The other day yet another person asked me about Ksena starting Greek school. She is in kindergarten this year, and when we got back from our trip to the States, she started attending classes from 8:00 am until 4:00 pm, Monday through Friday. The thing that people keep voicing their concern over is that everyone in Ksena’s school speaks Greek, including the teachers. Ksena doesn’t speak Greek yet. She still says mostly everything in English and only understands and knows a few Greek phrases. But she is still excited to go to school every day. One reason is probably that she is a very social person, and she enjoys the opportunity to spend time with other children her age. We also make sure that we are equally excited for her to be attending Greek school. We don’t tell her how upset she should be that she has to struggle to be understood. We don’t apologize about putting her in this situation.
I have a good friend that gave me a really amazing tip about raising children. We were visiting her before we had any children of our own, and I noticed that her children were not afraid of the dark, even though two of them were very small. I asked her about her parenting secret was and she told me something I will never forget, “Well, we never taught our children that they should be afraid of the dark.” I was confused and asked for clarification. She went on to explain that every time there was a film or book about being afraid of the dark, they would skip it. If there was only one page in a story about being afraid of the dark, she would simply pass it over. Her kids didn’t care they were missing a page of the story, they were young and they just wanted to hear their mother read to them. The concept was so simple, I couldn’t believe I had never heard about it before.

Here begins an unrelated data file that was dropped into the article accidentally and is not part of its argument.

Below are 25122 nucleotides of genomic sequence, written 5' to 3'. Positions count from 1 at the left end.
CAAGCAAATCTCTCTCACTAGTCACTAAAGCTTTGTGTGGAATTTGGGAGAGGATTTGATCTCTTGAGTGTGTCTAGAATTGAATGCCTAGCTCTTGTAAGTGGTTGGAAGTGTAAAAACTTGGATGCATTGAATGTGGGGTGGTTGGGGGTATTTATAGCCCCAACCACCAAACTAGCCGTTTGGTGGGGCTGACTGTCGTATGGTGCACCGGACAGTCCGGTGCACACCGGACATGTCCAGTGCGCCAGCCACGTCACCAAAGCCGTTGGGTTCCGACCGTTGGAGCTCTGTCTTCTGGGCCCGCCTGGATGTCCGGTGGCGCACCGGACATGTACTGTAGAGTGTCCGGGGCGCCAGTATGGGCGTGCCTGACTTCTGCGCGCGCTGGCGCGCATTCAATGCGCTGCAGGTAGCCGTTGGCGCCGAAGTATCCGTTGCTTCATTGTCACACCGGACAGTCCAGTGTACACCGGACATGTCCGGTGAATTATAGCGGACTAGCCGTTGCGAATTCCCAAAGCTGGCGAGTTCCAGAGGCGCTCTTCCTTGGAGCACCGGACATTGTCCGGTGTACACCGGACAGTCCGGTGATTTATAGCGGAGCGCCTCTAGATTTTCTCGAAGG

Most of our children’s behavior is learned, and as parents we should be their number one teachers. I have found my friend’s advice to ring true in many areas when raising my own children. I never taught my kids (or allowed media to teach them) that they should be afraid of the dark, and as a result they never had any idea that they should be. The same is true about Ksena attending Greek school. We have told her this is an amazing opportunity to make friends and learn a new language, and she agrees. If we had made excuses for putting her in such a rough position as the only English speaker in her school, she would have reacted differently.
All this to say, make sure positive things are coming out of your mouth if you want your children to have a positive attitude about what they are going through. The same concept is true in traveling. If you apologize to your children over and over again about having to endure a long airplane ride, they are going to assume it is the worst thing on the face of the planet. If you are positive and truthful, explaining how this exciting new experience will take them somewhere they have never been before, they will also have a positive attitude going into this new situation. I can’t say whether the experience will end as positively as it started, but it is worth making every experience as positive as possible, even if you only have a happy beginning.